AFL chief executive Gillon McLachlan has categorically ruled out a best-of-three grand final series.
The theory was given support by AFL legend Leigh Matthews as a way of increasing revenue in 2020 as the competition faces a massive financial hit during the coronavirus crisis.
But McLachlan on Wednesday night said it wasn't on the table.
"We haven't contemplated three," McLachlan told Seven News.
"One grand final is all we've thought about and we haven't thought about anything beyond that."
On Tuesday, Matthews echoed the sentiments of Collingwood captain Scott Pendlebury, who threw his weight behind a best-of-three grand final series.
GWS skipper Phil Davis is also open to the idea.
"There's so many 'what ifs', which might happen over the next seven or eight months," Matthews told 3AW.
"I say to myself, 2020 is a survival season. How do we survive? How do we maximise revenues?
"To me, whoever ends up being premier at the end of it is less important than getting 100 (or) 140 games played.
"And if we can get more money out of a best-of-three grand final, go for it."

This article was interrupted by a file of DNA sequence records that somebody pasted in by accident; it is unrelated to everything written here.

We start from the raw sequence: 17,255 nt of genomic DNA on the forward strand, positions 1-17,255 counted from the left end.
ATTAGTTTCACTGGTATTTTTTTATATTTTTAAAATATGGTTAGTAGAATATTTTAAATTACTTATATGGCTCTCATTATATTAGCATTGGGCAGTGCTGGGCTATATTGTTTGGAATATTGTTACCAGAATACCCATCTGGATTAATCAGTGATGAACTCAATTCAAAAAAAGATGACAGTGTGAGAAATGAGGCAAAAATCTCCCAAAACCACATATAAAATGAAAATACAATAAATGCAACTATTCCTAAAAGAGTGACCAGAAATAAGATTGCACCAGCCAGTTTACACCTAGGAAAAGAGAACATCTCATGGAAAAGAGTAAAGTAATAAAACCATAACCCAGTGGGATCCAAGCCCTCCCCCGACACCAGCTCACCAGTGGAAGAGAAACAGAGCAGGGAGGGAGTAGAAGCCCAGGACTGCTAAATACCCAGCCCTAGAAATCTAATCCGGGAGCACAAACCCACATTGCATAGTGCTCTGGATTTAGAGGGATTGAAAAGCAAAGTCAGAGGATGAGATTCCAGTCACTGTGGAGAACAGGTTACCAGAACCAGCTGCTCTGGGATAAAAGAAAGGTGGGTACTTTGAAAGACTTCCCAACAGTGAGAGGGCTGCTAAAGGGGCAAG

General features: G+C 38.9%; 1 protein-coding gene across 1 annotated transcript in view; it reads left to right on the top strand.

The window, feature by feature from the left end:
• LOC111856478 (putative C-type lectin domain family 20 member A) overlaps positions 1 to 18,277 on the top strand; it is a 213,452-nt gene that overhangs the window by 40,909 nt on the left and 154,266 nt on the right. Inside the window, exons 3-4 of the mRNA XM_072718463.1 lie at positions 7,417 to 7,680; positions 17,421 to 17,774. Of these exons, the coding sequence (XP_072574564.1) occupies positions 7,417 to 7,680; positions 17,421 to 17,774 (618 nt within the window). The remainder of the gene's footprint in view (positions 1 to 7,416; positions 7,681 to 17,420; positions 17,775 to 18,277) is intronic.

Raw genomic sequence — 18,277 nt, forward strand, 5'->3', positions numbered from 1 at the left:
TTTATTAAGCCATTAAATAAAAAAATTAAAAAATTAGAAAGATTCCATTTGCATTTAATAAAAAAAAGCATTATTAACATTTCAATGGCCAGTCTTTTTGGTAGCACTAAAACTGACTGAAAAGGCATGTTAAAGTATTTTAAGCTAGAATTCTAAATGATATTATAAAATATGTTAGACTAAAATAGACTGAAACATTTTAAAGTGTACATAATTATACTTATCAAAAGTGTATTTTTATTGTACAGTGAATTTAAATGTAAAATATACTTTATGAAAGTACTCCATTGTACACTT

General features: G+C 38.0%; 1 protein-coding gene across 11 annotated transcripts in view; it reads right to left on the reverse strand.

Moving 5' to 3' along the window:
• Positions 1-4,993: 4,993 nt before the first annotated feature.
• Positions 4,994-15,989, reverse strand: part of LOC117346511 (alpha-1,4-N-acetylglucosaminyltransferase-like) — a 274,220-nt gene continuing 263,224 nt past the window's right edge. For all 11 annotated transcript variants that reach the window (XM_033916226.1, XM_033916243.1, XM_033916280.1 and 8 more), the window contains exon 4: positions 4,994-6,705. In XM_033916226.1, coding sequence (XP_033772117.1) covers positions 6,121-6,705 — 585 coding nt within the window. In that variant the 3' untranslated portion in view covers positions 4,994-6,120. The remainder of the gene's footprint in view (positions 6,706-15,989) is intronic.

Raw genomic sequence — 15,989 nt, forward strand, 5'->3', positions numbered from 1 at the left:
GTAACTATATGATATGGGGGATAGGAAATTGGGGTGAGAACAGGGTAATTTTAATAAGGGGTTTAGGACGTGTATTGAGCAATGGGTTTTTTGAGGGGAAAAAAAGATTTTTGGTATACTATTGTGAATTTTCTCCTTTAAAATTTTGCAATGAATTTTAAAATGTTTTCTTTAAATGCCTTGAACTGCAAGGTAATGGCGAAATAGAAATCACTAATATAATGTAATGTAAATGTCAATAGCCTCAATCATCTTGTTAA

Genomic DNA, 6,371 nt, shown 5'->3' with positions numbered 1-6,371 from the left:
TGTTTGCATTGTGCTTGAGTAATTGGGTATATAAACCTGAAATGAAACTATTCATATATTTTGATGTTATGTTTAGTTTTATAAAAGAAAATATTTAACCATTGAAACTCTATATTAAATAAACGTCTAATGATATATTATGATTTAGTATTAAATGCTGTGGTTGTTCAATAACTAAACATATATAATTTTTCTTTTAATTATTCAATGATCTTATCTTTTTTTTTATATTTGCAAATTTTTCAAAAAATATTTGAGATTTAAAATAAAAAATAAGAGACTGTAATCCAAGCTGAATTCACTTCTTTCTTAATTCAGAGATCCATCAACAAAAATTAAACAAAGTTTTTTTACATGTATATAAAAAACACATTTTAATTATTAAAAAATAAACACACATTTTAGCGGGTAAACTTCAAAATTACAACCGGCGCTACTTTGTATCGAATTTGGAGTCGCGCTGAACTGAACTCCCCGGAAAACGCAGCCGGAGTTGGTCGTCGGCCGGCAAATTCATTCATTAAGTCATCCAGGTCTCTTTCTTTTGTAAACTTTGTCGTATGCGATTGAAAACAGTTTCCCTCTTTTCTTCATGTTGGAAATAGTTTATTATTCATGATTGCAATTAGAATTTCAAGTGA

The grand final could be played as late as December away from the MCG, with the league to get creative if given the green light to restart the season.
An expanded 10-team finals series running over five weeks remains a possibility.
The AFL was last week handed the flexibility to play games deep into December when the AFL Players' Association agreed to a new pay deal to slash wages by up to 70 per cent in response to the competition shutdown.
There will be no football before at least May 31, however McLachlan said he was "confident" the 2020 season would resume at some point.
"There is certainly a few months before we'll be back, after that I'm not sure," he said.
"But we're confident we'll get some footy away in the back half of the year."
McLachlan also dismissed suggestions of mergers or clubs relocating amid renewed talk of North Melbourne moving to Tasmania, which has been dismissed by the club.
"We're working with the clubs on securing their futures through a revised funding model," McLachlan said.
"We've been dealing with the financial situation at hand, talk of the current 18 clubs in the current structure and them coming out exactly the same at the end of this year."
Australian Associated Press